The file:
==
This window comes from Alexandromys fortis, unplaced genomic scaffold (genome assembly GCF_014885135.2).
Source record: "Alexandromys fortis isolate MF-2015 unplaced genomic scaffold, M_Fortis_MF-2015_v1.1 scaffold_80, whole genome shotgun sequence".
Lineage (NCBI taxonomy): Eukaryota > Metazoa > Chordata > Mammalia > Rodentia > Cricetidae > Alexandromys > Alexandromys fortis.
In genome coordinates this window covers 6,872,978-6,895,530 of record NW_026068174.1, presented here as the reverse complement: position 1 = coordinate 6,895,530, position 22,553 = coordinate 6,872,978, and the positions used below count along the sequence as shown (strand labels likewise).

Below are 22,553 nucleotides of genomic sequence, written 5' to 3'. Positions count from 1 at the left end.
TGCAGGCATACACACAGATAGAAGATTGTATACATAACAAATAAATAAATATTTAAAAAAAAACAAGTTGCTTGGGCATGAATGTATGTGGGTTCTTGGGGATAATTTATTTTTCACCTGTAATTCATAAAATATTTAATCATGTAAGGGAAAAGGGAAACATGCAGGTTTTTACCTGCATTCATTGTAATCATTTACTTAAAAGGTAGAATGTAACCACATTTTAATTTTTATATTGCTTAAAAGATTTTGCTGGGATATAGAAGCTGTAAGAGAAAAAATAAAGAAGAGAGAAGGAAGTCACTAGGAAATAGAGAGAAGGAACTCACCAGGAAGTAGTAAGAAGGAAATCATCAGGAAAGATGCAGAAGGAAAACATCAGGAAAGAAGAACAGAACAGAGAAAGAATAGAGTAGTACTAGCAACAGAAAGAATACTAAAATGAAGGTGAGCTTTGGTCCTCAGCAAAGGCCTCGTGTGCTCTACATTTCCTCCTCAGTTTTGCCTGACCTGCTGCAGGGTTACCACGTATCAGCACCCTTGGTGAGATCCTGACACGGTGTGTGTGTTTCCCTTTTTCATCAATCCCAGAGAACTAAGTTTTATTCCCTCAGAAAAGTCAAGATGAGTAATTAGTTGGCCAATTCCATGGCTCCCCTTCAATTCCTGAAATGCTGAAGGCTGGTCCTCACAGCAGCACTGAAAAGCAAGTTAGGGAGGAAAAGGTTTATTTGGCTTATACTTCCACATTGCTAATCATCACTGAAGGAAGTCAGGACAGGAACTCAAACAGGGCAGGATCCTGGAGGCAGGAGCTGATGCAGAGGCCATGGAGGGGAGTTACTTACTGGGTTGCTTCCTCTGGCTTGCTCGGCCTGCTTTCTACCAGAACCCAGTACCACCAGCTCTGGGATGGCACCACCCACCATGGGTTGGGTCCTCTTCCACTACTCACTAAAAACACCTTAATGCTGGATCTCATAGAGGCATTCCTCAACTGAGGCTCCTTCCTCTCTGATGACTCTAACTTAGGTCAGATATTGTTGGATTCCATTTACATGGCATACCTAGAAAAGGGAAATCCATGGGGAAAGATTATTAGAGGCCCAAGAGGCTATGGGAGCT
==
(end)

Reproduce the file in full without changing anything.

This window comes from Alexandromys fortis, unplaced genomic scaffold (genome assembly GCF_014885135.2).
Source record: "Alexandromys fortis isolate MF-2015 unplaced genomic scaffold, M_Fortis_MF-2015_v1.1 scaffold_80, whole genome shotgun sequence".
Lineage (NCBI taxonomy): Eukaryota > Metazoa > Chordata > Mammalia > Rodentia > Cricetidae > Alexandromys > Alexandromys fortis.
In genome coordinates this window covers 6,872,978-6,895,530 of record NW_026068174.1, presented here as the reverse complement: position 1 = coordinate 6,895,530, position 22,553 = coordinate 6,872,978, and the positions used below count along the sequence as shown (strand labels likewise).

Below are 22,553 nucleotides of genomic sequence, written 5' to 3'. Positions count from 1 at the left end.
TGCAGGCATACACACAGATAGAAGATTGTATACATAACAAATAAATAAATATTTAAAAAAAAACAAGTTGCTTGGGCATGAATGTATGTGGGTTCTTGGGGATAATTTATTTTTCACCTGTAATTCATAAAATATTTAATCATGTAAGGGAAAAGGGAAACATGCAGGTTTTTACCTGCATTCATTGTAATCATTTACTTAAAAGGTAGAATGTAACCACATTTTAATTTTTATATTGCTTAAAAGATTTTGCTGGGATATAGAAGCTGTAAGAGAAAAAATAAAGAAGAGAGAAGGAAGTCACTAGGAAATAGAGAGAAGGAACTCACCAGGAAGTAGTAAGAAGGAAATCATCAGGAAAGATGCAGAAGGAAAACATCAGGAAAGAAGAACAGAACAGAGAAAGAATAGAGTAGTACTAGCAACAGAAAGAATACTAAAATGAAGGTGAGCTTTGGTCCTCAGCAAAGGCCTCGTGTGCTCTACATTTCCTCCTCAGTTTTGCCTGACCTGCTGCAGGGTTACCACGTATCAGCACCCTTGGTGAGATCCTGACACGGTGTGTGTGTTTCCCTTTTTCATCAATCCCAGAGAACTAAGTTTTATTCCCTCAGAAAAGTCAAGATGAGTAATTAGTTGGCCAATTCCATGGCTCCCCTTCAATTCCTGAAATGCTGAAGGCTGGTCCTCACAGCAGCACTGAAAAGCAAGTTAGGGAGGAAAAGGTTTATTTGGCTTATACTTCCACATTGCTAATCATCACTGAAGGAAGTCAGGACAGGAACTCAAACAGGGCAGGATCCTGGAGGCAGGAGCTGATGCAGAGGCCATGGAGGGGAGTTACTTACTGGGTTGCTTCCTCTGGCTTGCTCGGCCTGCTTTCTACCAGAACCCAGTACCACCAGCTCTGGGATGGCACCACCCACCATGGGTTGGGTCCTCTTCCACTACTCACTAAAAACACCTTAATGCTGGATCTCATAGAGGCATTCCTCAACTGAGGCTCCTTCCTCTCTGATGACTCTAACTTAGGTCAGATATTGTTGGATTCCATTTACATGGCATACCTAGAAAAGGGAAATCCATGGGGAAAGATTATTAGAGGCCCAAGAGGCTATGGGAGCT